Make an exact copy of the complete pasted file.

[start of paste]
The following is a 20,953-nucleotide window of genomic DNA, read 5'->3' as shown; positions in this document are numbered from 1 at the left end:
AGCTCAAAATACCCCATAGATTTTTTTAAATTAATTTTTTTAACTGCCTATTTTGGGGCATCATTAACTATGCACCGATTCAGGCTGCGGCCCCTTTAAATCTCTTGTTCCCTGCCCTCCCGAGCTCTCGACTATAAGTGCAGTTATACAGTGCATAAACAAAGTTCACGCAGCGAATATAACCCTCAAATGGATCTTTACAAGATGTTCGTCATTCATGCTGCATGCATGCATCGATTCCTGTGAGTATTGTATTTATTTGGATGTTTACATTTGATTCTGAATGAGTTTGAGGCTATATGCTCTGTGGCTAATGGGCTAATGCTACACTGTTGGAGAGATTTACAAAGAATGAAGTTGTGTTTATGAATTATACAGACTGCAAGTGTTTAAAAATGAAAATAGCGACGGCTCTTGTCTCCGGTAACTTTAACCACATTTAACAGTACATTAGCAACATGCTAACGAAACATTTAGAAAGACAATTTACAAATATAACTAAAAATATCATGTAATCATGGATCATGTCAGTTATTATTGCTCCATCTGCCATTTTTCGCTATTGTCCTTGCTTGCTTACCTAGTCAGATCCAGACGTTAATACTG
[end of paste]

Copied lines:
The following is a 20,953-nucleotide window of genomic DNA, read 5'->3' as shown; positions in this document are numbered from 1 at the left end:
AGCTCAAAATACCCCATAGATTTTTTTAAATTAATTTTTTTAACTGCCTATTTTGGGGCATCATTAACTATGCACCGATTCAGGCTGCGGCCCCTTTAAATCTCTTGTTCCCTGCCCTCCCGAGCTCTCGACTATAAGTGCAGTTATACAGTGCATAAACAAAGTTCACGCAGCGAATATAACCCTCAAATGGATCTTTACAAGATGTTCGTCATTCATGCTGCATGCATGCATCGATTCCTGTGAGTATTGTATTTATTTGGATGTTTACATTTGATTCTGAATGAGTTTGAGGCTATATGCTCTGTGGCTAATGGGCTAATGCTACACTGTTGGAGAGATTTACAAAGAATGAAGTTGTGTTTATGAATTATACAGACTGCAAGTGTTTAAAAATGAAAATAGCGACGGCTCTTGTCTCCGGTAACTTTAACCACATTTAACAGTACATTAGCAACATGCTAACGAAACATTTAGAAAGACAATTTACAAATATAACTAAAAATATCATGTAATCATGGATCATGTCAGTTATTATTGCTCCATCTGCCATTTTTCGCTATTGTCCTTGCTTGCTTACCTAGTCAGATCCAGACGTTAATACTG